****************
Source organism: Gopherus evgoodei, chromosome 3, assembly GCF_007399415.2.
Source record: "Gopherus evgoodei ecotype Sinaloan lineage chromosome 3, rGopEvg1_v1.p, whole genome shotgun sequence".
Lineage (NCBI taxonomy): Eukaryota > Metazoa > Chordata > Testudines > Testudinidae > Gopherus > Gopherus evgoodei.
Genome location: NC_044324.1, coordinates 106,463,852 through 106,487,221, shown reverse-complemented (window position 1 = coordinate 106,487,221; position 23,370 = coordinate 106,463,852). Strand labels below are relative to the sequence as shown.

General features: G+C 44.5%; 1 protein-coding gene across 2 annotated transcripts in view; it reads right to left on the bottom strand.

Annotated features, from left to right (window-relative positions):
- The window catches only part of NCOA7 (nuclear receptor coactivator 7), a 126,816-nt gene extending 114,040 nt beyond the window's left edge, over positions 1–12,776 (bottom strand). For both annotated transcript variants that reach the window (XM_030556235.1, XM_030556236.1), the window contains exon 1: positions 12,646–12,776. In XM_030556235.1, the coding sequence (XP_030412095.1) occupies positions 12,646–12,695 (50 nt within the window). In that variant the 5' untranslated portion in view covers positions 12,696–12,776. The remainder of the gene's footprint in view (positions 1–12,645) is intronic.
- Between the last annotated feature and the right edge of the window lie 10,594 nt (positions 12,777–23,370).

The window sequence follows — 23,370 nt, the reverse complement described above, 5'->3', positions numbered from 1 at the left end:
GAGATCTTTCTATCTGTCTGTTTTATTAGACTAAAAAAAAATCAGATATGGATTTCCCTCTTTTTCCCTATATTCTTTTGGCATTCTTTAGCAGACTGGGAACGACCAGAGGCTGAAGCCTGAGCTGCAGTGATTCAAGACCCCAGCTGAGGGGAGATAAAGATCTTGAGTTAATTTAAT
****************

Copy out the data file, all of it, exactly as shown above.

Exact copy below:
Source organism: Gopherus evgoodei, chromosome 3, assembly GCF_007399415.2.
Source record: "Gopherus evgoodei ecotype Sinaloan lineage chromosome 3, rGopEvg1_v1.p, whole genome shotgun sequence".
Lineage (NCBI taxonomy): Eukaryota > Metazoa > Chordata > Testudines > Testudinidae > Gopherus > Gopherus evgoodei.
Genome location: NC_044324.1, coordinates 106,463,852 through 106,487,221, shown reverse-complemented (window position 1 = coordinate 106,487,221; position 23,370 = coordinate 106,463,852). Strand labels below are relative to the sequence as shown.

General features: G+C 44.5%; 1 protein-coding gene across 2 annotated transcripts in view; it reads right to left on the bottom strand.

Annotated features, from left to right (window-relative positions):
- The window catches only part of NCOA7 (nuclear receptor coactivator 7), a 126,816-nt gene extending 114,040 nt beyond the window's left edge, over positions 1–12,776 (bottom strand). For both annotated transcript variants that reach the window (XM_030556235.1, XM_030556236.1), the window contains exon 1: positions 12,646–12,776. In XM_030556235.1, the coding sequence (XP_030412095.1) occupies positions 12,646–12,695 (50 nt within the window). In that variant the 5' untranslated portion in view covers positions 12,696–12,776. The remainder of the gene's footprint in view (positions 1–12,645) is intronic.
- Between the last annotated feature and the right edge of the window lie 10,594 nt (positions 12,777–23,370).

The window sequence follows — 23,370 nt, the reverse complement described above, 5'->3', positions numbered from 1 at the left end:
GAGATCTTTCTATCTGTCTGTTTTATTAGACTAAAAAAAAATCAGATATGGATTTCCCTCTTTTTCCCTATATTCTTTTGGCATTCTTTAGCAGACTGGGAACGACCAGAGGCTGAAGCCTGAGCTGCAGTGATTCAAGACCCCAGCTGAGGGGAGATAAAGATCTTGAGTTAATTTAAT